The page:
Foreign Policy

Robin Hood of the Information Age

The war on WikiLeaks continues with the U.S. government clamping down on the Web site’s funding sources and with its founder, Julian Assange, still in England battling extradition to Sweden. Sadly, the larger problem of a credulous news media parroting government propaganda also remains unchanged, as Lawrence Davidson notes.

Are Americans in Line for Gitmo?

Exclusive: Though the 9/11 attacks occurred more than a decade ago, Congress continues to exploit them to pass evermore draconian laws on “terrorism,” with the Senate now empowering the military to arrest people on U.S. soil and hold them without trial, a serious threat to American liberties, says ex-CIA analyst Ray McGovern.

Prepping Americans for an Iran War

As the American/Israeli war drums beat more loudly over Iran, the U.S. public is being told that this time the warnings about nuclear weapons are right, that no one should listen to Iranian denials, that ratcheting up tensions toward war is the only way. But William Blum recalls the similar false certainty about Iraq.

Three Pillars of a Revived Republic

Exclusive: As local governments shut down more Occupy encampments, the movement for the “99 percent” is at a crossroads. Some supporters advocate more civil disobedience; others urge a shift toward media outreach; and still others want a move into politics. But Robert Parry notes that all three approaches may be required.

US Struggles to Explain Pakistan Attack

The tense relations between the United States and Pakistan have sunk to a new low over an American aerial assault along the Afghan-Pakistan border that left two dozen Pakistani soldiers dead and the country in an uproar. The U.S. military also is having trouble sorting out exactly what happened, writes Gareth Porter.

The Lost Opportunity of Iran-Contra

Special Report: A quarter century ago with the breaking of the Iran-Contra scandal, the United States had a chance to step back from its march toward Empire and to demand accountability for White House crimes. But instead a powerful cover-up prevailed, reports Robert Parry.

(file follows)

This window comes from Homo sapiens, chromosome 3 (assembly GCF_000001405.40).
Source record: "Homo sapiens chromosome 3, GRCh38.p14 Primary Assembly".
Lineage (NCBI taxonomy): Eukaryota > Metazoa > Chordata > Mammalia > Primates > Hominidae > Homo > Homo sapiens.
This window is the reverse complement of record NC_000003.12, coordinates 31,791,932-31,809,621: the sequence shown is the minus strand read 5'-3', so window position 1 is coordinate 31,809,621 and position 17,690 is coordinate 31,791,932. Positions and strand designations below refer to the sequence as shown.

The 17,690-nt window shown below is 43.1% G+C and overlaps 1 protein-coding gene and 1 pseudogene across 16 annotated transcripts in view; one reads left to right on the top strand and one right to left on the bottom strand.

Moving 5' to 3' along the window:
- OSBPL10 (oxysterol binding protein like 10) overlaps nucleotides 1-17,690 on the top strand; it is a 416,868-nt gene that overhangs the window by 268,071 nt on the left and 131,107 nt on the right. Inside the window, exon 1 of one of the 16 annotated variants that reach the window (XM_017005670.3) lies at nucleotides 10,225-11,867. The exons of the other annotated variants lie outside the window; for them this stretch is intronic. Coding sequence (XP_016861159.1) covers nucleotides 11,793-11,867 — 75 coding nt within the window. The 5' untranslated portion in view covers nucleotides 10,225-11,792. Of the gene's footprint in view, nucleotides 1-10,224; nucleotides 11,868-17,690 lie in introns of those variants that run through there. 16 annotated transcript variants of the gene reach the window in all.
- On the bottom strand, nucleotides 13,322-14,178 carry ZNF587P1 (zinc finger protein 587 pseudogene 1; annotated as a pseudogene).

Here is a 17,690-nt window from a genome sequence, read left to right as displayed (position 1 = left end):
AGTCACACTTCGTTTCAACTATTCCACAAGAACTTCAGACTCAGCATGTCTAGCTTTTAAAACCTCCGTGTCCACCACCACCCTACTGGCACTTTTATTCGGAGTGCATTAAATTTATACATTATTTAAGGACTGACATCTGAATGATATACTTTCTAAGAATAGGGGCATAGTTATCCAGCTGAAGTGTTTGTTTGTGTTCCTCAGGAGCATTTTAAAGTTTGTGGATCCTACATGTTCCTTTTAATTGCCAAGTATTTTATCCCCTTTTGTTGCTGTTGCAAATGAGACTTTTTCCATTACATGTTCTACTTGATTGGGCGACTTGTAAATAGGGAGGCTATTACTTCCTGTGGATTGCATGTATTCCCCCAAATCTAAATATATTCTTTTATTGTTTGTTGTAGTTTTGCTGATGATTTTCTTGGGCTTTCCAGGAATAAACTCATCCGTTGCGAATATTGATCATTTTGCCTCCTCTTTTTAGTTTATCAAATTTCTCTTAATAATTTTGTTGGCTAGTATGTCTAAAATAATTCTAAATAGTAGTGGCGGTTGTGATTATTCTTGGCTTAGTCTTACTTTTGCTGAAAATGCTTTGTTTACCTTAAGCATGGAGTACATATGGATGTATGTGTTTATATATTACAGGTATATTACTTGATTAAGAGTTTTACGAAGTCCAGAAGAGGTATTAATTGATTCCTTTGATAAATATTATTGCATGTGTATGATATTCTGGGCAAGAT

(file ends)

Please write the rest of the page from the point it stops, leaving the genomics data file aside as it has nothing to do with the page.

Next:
Ivan Eland Disputes War-for-Oil Dogma

At least since the oil shocks of the 1970s, it has been Official Washington’s dogma that the United States must stand ready to fight wars over access to Middle East oil, but the Independent Institute’s Ivan Eland questions that certainty in a new book, writes Carl Close.

Upholding Justice in the ‘War on Terror’

As a Justice Department ethics adviser, Jesselyn Radack objected when U.S. citizen John Walker Lindh (dubbed the “American Taliban” after his capture in Afghanistan) was denied constitutional rights. For her integrity, Radack lost her job, but her courage earned her an award from former intelligence professionals.

What Country Do We Want to Keep?

On Nov. 21, former National Security Agency official Thomas Drake was honored for his courage in blowing the whistle on the U.S. government’s abuse of its secrecy powers. In his acceptance speech, Drake explained the larger and more frightening context – the loss of American liberty.

Questions to Ask the Candidates

Exclusive: During recent presidential debates, moderators have asked mostly predictable questions and – except for some notable gaffes – have elicited mostly talking-point answers. But ex-CIA analyst Ray McGovern says it’s time for citizens to put politicians on the spot with some more pointed questions.